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How have I been behaved, that he might stick
Enter IAGO and ÆMILIA. lagi. What is your pleasure, Madam? how is't
with you? Def. I cannot tell; those, that do teach your babes, Do it with gentle means, and easy tasks; He might have chid me fo: for, in good faitli, I am a child to chiding.
lago. What's the matter, Lady?
Æmil. Alas, Iago, my Lord hath so bewhorel her, Thrown such despight and heavy terms upon her, That true hearts cannot bear it,
Dof. Am I that name, lago?
Æmil. He called her whore; a beggar in his drink Could not have laid such terms upon his callet.
lago. Why did he fo? Def. I do not know; I'm sure I am none fuch. lago. Do not weep, do not weep; alas, the day!
Æmil. Hath she forsook so many noble matches, Her father, and her country, and her friends, To be called whore? would it not make one weep?
Def. It is my wretched fortune. lago. Beshrew him for't! how comes this trick
upon him! Def. Nay, Heaven doth know. Emil. I will be hanged, if fome eternal villain, Some busy and insinuating rogue, Some cogging, cozening Nave, to get some ofice, Has not devised this flander: I'll be hanged else.
lago. Fy, there is no such man; it is impossible. Def. If any such there be, Heaven pardon him! Æmil. A halter pardon him, and hell gnaw
Why should he call her whore? who keeps her
lago. Speak within door.
lago. You are a fool; go to.
Def. Alas, Iago,
lago. I pray you, be content; 'tis but his humour; The business of the State does him offence,
And he does chide with you.
. Mef. If 'twere no other,
lago. It is but so, I warrant. [Trumpets. Hark, how there instruments summon to supper ! The messenger of Venice says the meat; Goin, and weep not; all things shall be well.
[Exeunt Desdemona and Æmilia.
Enter" RODORIGO TO TAGO. How. now, Rodorigo?
Rod. I do not find that thou deal'lt justly with me. lage. What in the contrary?
Rod. Every day thou doft'st me with fome device, lago ; and rather, as it seems to me now, keepest from me all conveniency, than suppliest me with the least advantage of hope. I will, indeed, no longer endure it. Nor am I yet persuaded to put up in peace what already I have foolishly suffereca
lagh. Will you hear me, Rodorigo ?
Rod. 'Faith, I have heard too much; and your words and performances are no kin together.
lago. You charge me moit unjustly. Rod. With nonght but truth: 1 have wasted my. self out of my means. The jewels you have had from me, to deliver to Deidemona, would half have corrupted a votarist. You have told me, the hath received them, and returned me expectations and comforts of sudden respect and acquittance ; (48) but I find none.
(48) You have told me, fire hath received them, and returned me expectations and cos forts of beiden respect and acquaintance. I This was first the reading of the player-editors, who, ' prefume, did not underland the reading of the old Quarto, which I take to have been the Poet's word arguitiance ; i. er a sequital, a proper return of her favours.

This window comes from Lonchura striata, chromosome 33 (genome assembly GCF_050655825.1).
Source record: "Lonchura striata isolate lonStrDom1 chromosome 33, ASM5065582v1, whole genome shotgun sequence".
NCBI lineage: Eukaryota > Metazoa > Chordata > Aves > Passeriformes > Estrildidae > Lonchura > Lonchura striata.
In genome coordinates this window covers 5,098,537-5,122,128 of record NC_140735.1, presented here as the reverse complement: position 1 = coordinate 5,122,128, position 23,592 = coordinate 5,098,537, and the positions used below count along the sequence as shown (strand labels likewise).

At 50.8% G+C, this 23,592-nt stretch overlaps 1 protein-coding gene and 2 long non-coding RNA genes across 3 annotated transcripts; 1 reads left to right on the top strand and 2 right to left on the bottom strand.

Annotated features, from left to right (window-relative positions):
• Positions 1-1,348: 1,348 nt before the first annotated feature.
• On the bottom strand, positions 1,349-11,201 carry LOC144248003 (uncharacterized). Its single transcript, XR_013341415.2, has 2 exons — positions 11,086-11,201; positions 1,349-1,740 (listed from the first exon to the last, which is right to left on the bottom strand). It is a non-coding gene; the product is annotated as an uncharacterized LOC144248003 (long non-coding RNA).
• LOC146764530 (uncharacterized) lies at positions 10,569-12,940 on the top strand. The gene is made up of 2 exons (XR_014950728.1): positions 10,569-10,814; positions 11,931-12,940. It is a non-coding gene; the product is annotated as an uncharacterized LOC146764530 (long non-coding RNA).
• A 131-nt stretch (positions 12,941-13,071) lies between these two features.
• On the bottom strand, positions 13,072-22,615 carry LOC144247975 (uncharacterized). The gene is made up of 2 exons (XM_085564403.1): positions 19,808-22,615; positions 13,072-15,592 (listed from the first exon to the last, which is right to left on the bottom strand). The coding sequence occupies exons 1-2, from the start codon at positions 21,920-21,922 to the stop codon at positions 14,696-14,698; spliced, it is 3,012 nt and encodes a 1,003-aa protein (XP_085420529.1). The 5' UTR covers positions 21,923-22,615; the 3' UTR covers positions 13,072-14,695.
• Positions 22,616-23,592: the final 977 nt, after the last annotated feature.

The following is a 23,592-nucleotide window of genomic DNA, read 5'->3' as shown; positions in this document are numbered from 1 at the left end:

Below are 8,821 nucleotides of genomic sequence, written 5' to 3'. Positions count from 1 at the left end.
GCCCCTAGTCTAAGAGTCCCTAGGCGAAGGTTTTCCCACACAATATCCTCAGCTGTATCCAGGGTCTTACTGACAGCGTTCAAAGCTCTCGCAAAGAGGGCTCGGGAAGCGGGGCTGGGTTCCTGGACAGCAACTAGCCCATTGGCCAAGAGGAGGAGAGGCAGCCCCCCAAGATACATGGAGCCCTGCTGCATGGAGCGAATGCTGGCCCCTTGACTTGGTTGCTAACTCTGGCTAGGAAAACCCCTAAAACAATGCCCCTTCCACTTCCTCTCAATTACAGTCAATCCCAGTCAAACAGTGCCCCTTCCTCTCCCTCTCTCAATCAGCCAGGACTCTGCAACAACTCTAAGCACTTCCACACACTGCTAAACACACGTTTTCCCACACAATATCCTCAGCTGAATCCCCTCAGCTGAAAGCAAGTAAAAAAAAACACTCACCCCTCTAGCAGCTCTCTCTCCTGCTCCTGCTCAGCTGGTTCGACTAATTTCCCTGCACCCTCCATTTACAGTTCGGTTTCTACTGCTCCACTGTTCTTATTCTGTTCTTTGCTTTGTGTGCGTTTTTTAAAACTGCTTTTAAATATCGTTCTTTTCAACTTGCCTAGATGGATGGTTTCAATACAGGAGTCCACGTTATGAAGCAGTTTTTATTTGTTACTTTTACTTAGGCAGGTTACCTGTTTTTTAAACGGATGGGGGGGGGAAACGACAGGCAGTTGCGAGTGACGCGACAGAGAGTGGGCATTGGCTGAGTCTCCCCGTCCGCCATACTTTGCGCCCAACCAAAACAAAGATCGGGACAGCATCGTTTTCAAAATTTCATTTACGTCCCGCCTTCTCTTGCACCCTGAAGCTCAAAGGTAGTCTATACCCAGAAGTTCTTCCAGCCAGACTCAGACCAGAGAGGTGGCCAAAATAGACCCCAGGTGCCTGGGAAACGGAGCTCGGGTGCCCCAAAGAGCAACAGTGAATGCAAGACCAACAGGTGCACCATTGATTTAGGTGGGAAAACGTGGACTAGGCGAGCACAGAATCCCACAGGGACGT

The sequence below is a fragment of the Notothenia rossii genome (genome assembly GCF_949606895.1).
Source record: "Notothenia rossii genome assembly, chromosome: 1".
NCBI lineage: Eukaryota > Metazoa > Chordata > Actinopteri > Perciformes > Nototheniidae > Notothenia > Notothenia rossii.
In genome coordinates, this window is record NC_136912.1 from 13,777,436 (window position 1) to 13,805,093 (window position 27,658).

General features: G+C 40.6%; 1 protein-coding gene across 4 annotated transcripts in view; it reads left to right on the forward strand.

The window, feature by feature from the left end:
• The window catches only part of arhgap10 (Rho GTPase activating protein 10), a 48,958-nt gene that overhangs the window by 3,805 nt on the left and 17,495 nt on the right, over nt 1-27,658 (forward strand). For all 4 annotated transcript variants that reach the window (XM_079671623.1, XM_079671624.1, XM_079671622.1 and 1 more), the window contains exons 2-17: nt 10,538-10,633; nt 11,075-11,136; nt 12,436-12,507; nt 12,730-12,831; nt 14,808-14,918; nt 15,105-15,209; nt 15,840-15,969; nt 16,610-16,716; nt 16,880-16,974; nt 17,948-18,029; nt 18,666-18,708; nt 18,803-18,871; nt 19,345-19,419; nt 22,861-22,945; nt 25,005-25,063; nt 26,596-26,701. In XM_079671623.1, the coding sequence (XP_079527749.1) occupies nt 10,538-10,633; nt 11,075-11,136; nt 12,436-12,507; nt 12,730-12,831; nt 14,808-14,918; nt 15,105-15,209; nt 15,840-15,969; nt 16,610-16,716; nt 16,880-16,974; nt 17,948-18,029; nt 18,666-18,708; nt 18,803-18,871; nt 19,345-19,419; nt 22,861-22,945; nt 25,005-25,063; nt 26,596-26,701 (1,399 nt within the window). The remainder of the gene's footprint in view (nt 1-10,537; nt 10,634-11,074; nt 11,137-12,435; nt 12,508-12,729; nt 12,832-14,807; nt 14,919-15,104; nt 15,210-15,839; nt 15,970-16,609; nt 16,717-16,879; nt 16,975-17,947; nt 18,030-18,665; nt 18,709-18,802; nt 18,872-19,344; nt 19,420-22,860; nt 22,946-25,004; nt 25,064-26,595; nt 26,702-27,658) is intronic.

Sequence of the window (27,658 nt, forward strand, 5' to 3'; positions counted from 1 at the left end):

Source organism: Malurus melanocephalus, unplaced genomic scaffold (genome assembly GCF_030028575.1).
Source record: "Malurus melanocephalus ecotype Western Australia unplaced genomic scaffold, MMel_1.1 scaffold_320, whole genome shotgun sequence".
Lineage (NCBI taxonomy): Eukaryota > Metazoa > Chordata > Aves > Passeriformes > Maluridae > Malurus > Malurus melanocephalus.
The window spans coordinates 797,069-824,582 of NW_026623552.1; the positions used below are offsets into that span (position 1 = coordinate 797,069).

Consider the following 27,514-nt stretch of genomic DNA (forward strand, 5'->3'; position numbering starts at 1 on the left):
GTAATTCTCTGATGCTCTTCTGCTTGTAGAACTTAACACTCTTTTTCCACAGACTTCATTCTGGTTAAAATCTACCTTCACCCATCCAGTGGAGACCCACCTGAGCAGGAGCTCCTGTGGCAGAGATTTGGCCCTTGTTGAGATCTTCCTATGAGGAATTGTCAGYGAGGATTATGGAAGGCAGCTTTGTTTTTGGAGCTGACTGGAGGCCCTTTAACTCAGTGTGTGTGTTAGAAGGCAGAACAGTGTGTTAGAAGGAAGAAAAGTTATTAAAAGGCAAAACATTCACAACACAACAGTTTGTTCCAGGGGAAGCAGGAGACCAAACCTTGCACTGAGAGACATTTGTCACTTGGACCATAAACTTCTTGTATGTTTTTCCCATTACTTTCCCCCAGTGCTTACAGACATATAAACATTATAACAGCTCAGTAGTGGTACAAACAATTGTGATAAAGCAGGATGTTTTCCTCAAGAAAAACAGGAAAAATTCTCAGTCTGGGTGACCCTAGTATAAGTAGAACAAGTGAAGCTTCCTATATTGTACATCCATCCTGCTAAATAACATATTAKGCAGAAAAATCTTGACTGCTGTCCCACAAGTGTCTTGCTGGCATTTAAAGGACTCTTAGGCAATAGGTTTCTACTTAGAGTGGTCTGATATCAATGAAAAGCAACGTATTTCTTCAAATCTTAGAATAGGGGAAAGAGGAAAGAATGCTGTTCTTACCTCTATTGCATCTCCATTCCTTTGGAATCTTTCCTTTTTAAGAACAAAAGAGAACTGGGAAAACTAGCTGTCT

lago. Well, go to; very well.
Köd. Very well, go to;I cannot go to, man, nor 'lis not very well; nay, I think, it is fcurvy, and begin to find myself fobbed in it.
lago. Very well.
Rod. I tell you, 'tis not very well. I will make myself known to Desdemona : if the will return me my jewels, I will give over my fuit, and repent my unlawful folicitation: if not, assure yourself I will seek satisfaction of you.
lago. You have said now
Red. Ay, and said nothing but what I protest intendment of doing.
lago. Why, now, I see there's mettle in thee; and even from this inftant do I build on thee a better opinion than ever before. Give me thy hand, Rodorigo: thou hast taken against me a most just exception; but, I protest, I have dealt most direct!y in thy affair.
Rod. It hath not appeared.
lag?. I grant, indeed, it hath not appeared; and your suspicion is not without wit and judginent. But, Rodcrigo, if thou haft that in thee indeed, which I have greater reason to believe now than ever, (I mean, purpose, courage, and valour) this night ihew it. If thou the next night following enjoy not Desdemona, take me from this world with treachery, and deviie engines for my life.
Rod. Well; what is it? is it within reason and compats?
lagu. Sir, there is especial commiflion come from Venice to depute Cailio in Othello's place. So in Henry V.
And ihall forget the office of our hand,
Rod. Is that true? why, then Othello and Defdemona return again to Venice.
lago. Oh, no; he goes into Mauritania, and taketh away
with him the fair Deldemona, unless his abode be lingered here by fome accident: wherein none can be fo determinate, as the removing of Callio.
Rod. How do you mean removing him? lago. Why, by making him uncapable of Othello's place; knocking out his brains.
Rod. And that you would have me to do? - Iago. Ay, if you dare do yourself a profit and a right. He fups to-night with a harlot; and thi. ther will I go to him. He knows not yet of his honourable fortune ; if you will watch his going thence, (which I will fashion to fall out between twelve and one) you may take him at your pleasure. I will be near to second your attempt, and he shall fall between us. Come, stand not amazed at it, but go along with me; I will shew
you such a necessity in his death, that you lhall think yourself bound to put it on him. It is now high supper-time; and the night grows to waste. About it.
Rod. I will hear further reason for this.
lago. And you shall be satisfied. [Exeunt. Enter OTHELLO, LODOVICO, DESDEMONA, ÆMI
LIA, and Attendants. Lod. I do beseech you, Sir, trouble yourself no further.
Oth. Oh, pardon me; 'twill do me good to walk.